Mary kept all these things, reflecting on them in her heart.
“All these things” certainly changed Mary. Consider what she had to ponder: an angel telling her she would bear God’s own son; a census causing her to travel to Bethlehem on a donkey’s back; a manger filled with straw intended only for animals; a group of shepherds who are “amazed.” She had to be asking herself: “What does all this mean?” “How will I cope?”
In her heart, Mary’s ultimate answer to these questions was singular: Trust. Trust in the God in whom she fully believed. Trust that the angel’s message was true: Rejoice, O highly favored one, the Lord is with you.
In the “Hail Mary” prayer, we use the words “full of grace” to describe Mary. But the Greek word used in Luke’s original writing actually means “favored to the greatest possible degree” – the strongest of all conceivable words to show how much God loved Mary and treasured her openness and her willingness to trust.
Abiding in such trust, Mary became the ultimate disciple, the epitome of what it meant to follow Jesus. She is the one who surrendered her ego, who quieted her fears, who made the decision to trust – even though she had little knowledge of what was going on. In her wildest dreams, this poor, humble woman could never had imagined how significant her “yes” would be in human history.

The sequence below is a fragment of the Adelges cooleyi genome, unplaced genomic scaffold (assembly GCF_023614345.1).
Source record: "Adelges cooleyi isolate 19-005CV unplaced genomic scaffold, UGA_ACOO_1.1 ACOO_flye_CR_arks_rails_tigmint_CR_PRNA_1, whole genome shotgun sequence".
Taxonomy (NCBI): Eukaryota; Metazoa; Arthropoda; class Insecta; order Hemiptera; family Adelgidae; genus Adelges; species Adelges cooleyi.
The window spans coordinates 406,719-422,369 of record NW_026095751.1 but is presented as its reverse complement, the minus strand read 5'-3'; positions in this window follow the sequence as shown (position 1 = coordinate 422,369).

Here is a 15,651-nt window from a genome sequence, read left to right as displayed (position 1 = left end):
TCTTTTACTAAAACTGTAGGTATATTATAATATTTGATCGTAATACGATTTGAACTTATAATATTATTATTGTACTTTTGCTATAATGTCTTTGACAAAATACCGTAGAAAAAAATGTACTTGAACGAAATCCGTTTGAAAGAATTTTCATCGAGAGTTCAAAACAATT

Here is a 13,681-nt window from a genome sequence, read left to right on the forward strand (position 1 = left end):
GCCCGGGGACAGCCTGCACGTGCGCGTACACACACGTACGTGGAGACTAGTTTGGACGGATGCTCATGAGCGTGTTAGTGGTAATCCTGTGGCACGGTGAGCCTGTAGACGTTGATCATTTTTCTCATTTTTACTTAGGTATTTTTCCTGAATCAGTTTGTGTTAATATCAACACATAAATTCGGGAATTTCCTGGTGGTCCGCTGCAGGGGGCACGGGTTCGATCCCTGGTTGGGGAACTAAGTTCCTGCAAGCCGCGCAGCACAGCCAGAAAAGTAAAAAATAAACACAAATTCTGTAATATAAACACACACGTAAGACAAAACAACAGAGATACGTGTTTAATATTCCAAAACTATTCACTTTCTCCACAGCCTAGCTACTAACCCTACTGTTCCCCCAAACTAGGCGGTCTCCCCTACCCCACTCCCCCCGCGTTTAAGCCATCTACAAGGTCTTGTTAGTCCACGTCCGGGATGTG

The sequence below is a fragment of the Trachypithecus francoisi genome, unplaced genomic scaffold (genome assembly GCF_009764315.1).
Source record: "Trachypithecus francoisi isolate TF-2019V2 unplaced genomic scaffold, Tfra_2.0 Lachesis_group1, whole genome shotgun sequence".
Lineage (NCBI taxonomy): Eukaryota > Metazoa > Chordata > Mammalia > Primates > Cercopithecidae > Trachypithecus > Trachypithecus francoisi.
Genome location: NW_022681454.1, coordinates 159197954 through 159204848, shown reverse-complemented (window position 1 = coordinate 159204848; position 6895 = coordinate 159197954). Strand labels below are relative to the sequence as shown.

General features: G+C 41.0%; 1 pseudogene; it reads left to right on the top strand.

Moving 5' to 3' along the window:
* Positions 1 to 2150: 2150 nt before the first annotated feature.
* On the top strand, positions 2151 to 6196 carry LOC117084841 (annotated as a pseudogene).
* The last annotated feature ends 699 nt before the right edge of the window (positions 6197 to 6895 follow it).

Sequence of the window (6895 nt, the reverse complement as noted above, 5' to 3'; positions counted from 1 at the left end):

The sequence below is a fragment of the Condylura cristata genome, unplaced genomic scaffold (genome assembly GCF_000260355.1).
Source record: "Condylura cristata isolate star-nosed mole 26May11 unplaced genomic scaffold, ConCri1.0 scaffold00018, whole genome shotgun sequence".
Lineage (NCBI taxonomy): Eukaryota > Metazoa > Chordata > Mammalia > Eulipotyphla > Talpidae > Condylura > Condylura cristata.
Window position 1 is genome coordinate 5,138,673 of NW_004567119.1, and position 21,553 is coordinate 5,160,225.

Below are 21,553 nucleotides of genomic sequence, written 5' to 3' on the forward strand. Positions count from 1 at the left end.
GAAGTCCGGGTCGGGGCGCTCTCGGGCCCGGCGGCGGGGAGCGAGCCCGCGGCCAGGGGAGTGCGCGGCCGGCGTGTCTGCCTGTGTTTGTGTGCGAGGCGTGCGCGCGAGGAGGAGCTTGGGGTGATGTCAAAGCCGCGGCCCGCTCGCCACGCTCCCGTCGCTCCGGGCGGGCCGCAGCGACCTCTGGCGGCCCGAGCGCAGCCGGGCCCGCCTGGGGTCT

In the language of new year’s celebrations, Mary made a resolution – the resolution to open her heart to the amazing, enlivening fullness of grace; the resolution to voice a wholehearted “yes.”
In today’s Gospel, Luke challenges us to do the same.
Luke asks us to make our hearts like Mary’s…to resolve to notice the angels that appear in our lives; to resolve to welcome the shepherds of today – the poorest of the poor; to resolve to open our hearts to new possibilities, new beginnings, new dreams.
On this first day of the new year, let us resolve to make the heart of Mary our own. Let us promise ourselves that we will clean out a room in our hearts so there will always be space for God to be wrapped in the swaddling clothes of our love and trust – a space within us in which the child Jesus can be re-born. (Excerpts from a homily written by Ted Wolgamot in Celebration).